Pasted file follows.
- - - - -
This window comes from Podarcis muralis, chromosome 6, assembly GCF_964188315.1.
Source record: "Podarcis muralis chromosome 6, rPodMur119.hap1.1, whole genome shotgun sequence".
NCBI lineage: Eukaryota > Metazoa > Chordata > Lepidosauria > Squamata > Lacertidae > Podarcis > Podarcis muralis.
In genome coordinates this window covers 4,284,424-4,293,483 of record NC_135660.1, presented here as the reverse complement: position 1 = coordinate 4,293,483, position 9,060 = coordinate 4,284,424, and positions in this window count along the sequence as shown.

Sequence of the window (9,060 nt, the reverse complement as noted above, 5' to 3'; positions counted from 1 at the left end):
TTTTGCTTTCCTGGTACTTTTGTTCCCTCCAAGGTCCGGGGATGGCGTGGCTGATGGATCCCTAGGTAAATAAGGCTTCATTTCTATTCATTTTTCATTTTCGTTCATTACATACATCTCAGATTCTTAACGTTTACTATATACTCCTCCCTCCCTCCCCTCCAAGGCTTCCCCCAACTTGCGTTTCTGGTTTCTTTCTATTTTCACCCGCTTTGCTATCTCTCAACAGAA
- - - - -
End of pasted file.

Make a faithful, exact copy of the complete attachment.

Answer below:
This window comes from Podarcis muralis, chromosome 6, assembly GCF_964188315.1.
Source record: "Podarcis muralis chromosome 6, rPodMur119.hap1.1, whole genome shotgun sequence".
NCBI lineage: Eukaryota > Metazoa > Chordata > Lepidosauria > Squamata > Lacertidae > Podarcis > Podarcis muralis.
In genome coordinates this window covers 4,284,424-4,293,483 of record NC_135660.1, presented here as the reverse complement: position 1 = coordinate 4,293,483, position 9,060 = coordinate 4,284,424, and positions in this window count along the sequence as shown.

Sequence of the window (9,060 nt, the reverse complement as noted above, 5' to 3'; positions counted from 1 at the left end):
TTTTGCTTTCCTGGTACTTTTGTTCCCTCCAAGGTCCGGGGATGGCGTGGCTGATGGATCCCTAGGTAAATAAGGCTTCATTTCTATTCATTTTTCATTTTCGTTCATTACATACATCTCAGATTCTTAACGTTTACTATATACTCCTCCCTCCCTCCCCTCCAAGGCTTCCCCCAACTTGCGTTTCTGGTTTCTTTCTATTTTCACCCGCTTTGCTATCTCTCAACAGAA